To determine whether to repair or replace an appliance after a flood, consider the following factors:
- The amount of water that has come in contact with the appliance.
- The length of time the appliance was in contact with water
- The cost to repair versus replace
- Coverage provided by your home or flood insurance (appliance warranties and protection plans typically do not cover acts of nature, such as flooding.)
First, before entering a home after a flood, be sure that the electricity to the dwelling has been completely shut off.
Before scheduling a repair visit, make sure the house is free of all standing water and the floor and counter top areas have been dry for at least 24 hours. Clean the floor and all surface areas using a disinfectant solution made with a quarter cup of bleach to a gallon of water.
Make sure the appliance has been unplugged and disconnected from all utilities and has completely dried out for at least four to five days.
Appliances should not be operated until they have been checked by qualified service personnel. All electrical contacts, connection, motors and internal wiring should be checked. Never turn on or plug in an appliance before it has been inspected by a professional and deemed safe for use.
If an appliance was completely or partially submerged in water, it’s better to replace the appliance as parts can become damaged by moisture and water leading to corrosion, shock or fire.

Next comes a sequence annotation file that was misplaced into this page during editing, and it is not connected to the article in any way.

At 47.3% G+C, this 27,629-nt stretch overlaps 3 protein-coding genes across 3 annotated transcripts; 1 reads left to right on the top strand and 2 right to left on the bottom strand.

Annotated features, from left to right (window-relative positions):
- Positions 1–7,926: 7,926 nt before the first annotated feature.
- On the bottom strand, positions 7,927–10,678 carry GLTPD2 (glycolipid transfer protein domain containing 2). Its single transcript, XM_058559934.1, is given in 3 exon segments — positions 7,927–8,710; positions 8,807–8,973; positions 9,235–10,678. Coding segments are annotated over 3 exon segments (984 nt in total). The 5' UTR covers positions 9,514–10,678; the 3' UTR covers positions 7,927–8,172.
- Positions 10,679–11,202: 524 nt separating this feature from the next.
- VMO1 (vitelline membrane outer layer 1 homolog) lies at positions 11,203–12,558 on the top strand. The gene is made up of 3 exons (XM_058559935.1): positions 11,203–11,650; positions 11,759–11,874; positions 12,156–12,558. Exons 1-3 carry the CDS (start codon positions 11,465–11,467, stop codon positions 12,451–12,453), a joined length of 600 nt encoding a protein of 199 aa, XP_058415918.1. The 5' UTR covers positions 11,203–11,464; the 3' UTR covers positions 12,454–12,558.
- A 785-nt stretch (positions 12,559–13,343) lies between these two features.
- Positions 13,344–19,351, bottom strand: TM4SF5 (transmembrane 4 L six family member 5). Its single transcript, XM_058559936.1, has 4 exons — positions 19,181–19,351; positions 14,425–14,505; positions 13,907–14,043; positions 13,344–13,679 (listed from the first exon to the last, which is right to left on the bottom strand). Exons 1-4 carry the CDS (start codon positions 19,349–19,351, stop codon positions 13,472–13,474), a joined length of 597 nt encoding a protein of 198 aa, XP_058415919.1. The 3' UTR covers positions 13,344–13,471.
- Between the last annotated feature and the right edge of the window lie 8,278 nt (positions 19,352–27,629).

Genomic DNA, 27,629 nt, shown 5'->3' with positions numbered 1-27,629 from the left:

Certain appliances like refrigerators, freezers, HVAC central systems, air conditioners, furnaces, boilers, dehumidifiers and air purifiers should always be replaced after a flood due to the dangers posed by bacteria and mold growth.
Microwave ovens should also be replaced as water and moisture can damage internal electronics.
For washers, clothes dryers, ovens, stoves, ranges and dishwashers, they might be salvageable depending on certain conditions. Again, have an appliance technician check the internal wiring and components before operating them.
Flooded appliances also find their way into stores writes Joe Gagnon, the Appliance Doctor, in a column for Observer and Eccentric. “Have them write on your invoice that the dryer was not in a flood,” advises Gagnon if purchasing a second-hand appliance from a store.
If you plan to repair or keep your appliances, apply a rust inhibitor to the metal surfaces of your appliances. Even if your appliance was not underwater, excess moisture in the air can lead to rust.
Also, be sure to clean and disinfect the appliance’s surfaces using a mixture of bleach and water.